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Nimble, do you believe that free will is absolutely free, or is linked irremovably to the physically deterministic nature of the brain? If you believe the former is true, then I will debate that with you.

I said that I don't believe that the concept you use to describe free will is absolutely correct. What do you mean by absolutely free? I am a materialist, in the sense that I am willing to leave supernaturalism out of any debate. I believe that there are laws that dictate the physical universe, and as being part of that universe we must abide by those laws. So in that light, I don't think free will is absolutely free. However, I don't think this debate is one of philosophy really. I don't think we have figured out all the physical laws of the universe and as such, I don't think we can say how consciousness interacts with causality.

I think any determinist is just spouting arbitrary assertions since their stance can not be proven, and its impact is irrelevant, since if everything is supposedly determined, you couldn't change your actions anyway.

Basically, I am anti-both sides, because I think neither has any real evidence or proof, and its impact on your life is irrelevant no matter what stance you hold.

If it could be proven to me that there is any significance in this debate, then I would have to say that the free-willers' seem to have more evidence than the determinists, however I don't think free will is axiomatic.

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I was reading my posts and realizing that I hadn't really made myself clear.

Okay, I believe that we make choices, so in a sense you could call that free will. However, I believe that the nature in which we learn, makes it impossible to provide any objective and meaningful proof for determinism.

If you have ever read Nozick's "Philosophical Explanations" you will know what I will be arguing. Nozick used to write very jibberish type stuff on free-will because he believed in it, but couldn't provide evidence for it. But he then wrote later that because of the nature in which we learn, we cannot prove that the future is determined. Thus determinism cannot be anything more than an arbitrary assertion. Also, because the past has already happened, it cannot be said that you could have done otherwise. Thus normal free will arguments are based on false premises.

So my argument is that we do make choices, if you have ever acted you will know what I mean. So my stance is that we have free will in the sense that we make choices in the face of alternatives.

Does that make sense?

Edited by nimble
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I am very tired, indescribably tired, of the senselessness occurring in this thread. The utter madness of demanding that free-will be "proved," that there is little evidence to back it up, blanking out the nature of proof altogether. Please read below (note: I'm not sure what the limits are for quoting texts, so if I've gone over them please someone delete my post). I post this directly rather than my own words because I think he makes the point very clear.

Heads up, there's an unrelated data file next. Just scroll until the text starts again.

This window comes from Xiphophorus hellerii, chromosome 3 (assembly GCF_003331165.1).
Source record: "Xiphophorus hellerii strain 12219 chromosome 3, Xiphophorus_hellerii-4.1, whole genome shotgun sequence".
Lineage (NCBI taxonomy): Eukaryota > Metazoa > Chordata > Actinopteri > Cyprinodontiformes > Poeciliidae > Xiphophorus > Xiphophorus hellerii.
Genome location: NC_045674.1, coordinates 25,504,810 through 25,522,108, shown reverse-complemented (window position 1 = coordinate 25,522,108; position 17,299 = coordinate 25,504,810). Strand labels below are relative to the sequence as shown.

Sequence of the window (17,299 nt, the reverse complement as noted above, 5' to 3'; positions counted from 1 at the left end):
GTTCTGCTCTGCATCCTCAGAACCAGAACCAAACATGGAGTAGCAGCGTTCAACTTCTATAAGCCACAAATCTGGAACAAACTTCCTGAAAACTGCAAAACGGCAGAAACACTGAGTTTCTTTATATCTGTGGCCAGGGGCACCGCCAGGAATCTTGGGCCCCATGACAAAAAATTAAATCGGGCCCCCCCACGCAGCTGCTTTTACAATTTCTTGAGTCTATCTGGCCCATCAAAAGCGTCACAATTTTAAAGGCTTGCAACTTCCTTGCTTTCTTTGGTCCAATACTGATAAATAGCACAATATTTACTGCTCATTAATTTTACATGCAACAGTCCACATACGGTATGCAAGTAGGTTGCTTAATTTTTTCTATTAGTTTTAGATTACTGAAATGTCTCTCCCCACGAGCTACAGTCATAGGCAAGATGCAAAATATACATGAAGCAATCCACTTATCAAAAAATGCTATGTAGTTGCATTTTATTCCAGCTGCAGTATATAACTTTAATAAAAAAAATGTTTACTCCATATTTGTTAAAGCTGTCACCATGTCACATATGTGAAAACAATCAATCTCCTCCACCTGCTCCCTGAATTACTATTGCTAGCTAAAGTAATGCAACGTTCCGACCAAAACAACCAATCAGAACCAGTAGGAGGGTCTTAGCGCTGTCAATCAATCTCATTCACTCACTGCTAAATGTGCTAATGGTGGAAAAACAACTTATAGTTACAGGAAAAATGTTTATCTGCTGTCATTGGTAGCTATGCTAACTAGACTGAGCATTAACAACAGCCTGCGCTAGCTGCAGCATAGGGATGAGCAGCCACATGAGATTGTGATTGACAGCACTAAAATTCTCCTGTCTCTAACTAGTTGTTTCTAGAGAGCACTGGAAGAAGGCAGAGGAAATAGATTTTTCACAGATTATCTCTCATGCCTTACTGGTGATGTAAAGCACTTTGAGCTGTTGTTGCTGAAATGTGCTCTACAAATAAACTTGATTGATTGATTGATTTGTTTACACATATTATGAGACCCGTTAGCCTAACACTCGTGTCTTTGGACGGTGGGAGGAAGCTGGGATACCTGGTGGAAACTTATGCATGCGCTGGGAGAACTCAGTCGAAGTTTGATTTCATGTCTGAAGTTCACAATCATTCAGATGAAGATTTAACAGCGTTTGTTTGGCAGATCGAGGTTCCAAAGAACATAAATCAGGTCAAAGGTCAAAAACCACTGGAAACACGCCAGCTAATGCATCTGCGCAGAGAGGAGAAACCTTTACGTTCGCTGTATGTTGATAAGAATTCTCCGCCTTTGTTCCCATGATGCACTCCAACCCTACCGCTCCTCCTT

So far, I have been identifying the nature of man's power of choice, according to the Objectivist theory. But how is this theory validated? Can one prove that the choice to think is real, and not, as determinists would say, an illusion caused by our ignorance of the forces determining us? Can one prove that man's consciousness does not function automatically?

If man's consciousness were automatic, if it did react deterministically to outer or inner forces acting upon it, then, by definition, a man would have no choice in regard to his mental content; he would accept whatever he had to accept, whatever ideas the determining forces engendering in him. In such a case, one could not prescribe methods to guide a man’s thought or ask him to justify his ideas; the subject of epistemology would be inapplicable. One cannot ask a person to alter or justify the mentally inescapable, any more than, in physical terms, one can ask him to alter or justify his patellar reflex. In regard to the involuntary, there is no alternative but to submit--to do what one must, whatever it is.

The concept of "volition" is one of the roots of the concept "validation" (and of its subdivisions, such as "proof"). A validation of ideas is necessary and possible only because man's consciousness is volitional. This applies to any idea, including the advocacy of free will: to ask for its proof is to presuppose the reality of free will.

Once again, we have reached a principle at the foundation of human knowledge, a principle that antecedes all argument and proof. How, then, do we know that man has volition? It is self-evident fact, available to any act of introspection.

...

Like any rejection of a philosophic axiom, determinism is self-refuting. Just as one must accept existence or consciousness in order to deny it, so one must accept volition in order to deny it. A philosophic axiom cannot be proved, because it is one of the bases of proof. But for the same reason it cannot be escaped, either. By its nature, it is impregnable.

I pray that the relationship betwen proof and axiomatic concepts is clear now. So, please no more demands for "proof" of free-will. So, ask yourself how fully do you understand why one of the roots of validation is volition. Can one speak of validation outside of, without, in absence of volition? Can one speak of using a method of knowledge, that is, an epistemology, for discovering the nature of anything without presupposing that man has a choice with regard to method as such?

Edited by Felipe
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On that high-note, I think it is time to shut a thread that has turned into a debate about a coming debate that never seems to actually come. This has really turned into a satirical farce.

My suggestion is this: if some members are still keen on a debate related to Free Will, then please use the Messaging (PM) system to communicate and sort out the topic and the rules. Once the proposition is clear, and we have an Objectivist and non-Objectivist position, only then should one start a public thread.

From reading the threads above, I understand that 4 members have shown interest: JoyneWeary, DonnyWithAnA, TorturedOne and Nimble.

Here is what I have been able to glean:

  1. Joyneweary does not want to argue for or against free-will as such, but against particular argument that is made against free-will
  2. DonnyWithAnA wishes to argue against free will
  3. TorturedOne wishes to argue for free will
  4. Nimble thinks the terms are not quite appropriate

From this, I conclude that the debate that would be of most general interest would be between TorturedOne (for FreeWill) and DonnyWithAnA (against FreeWill); but that's based on my reading, which may be incorrect.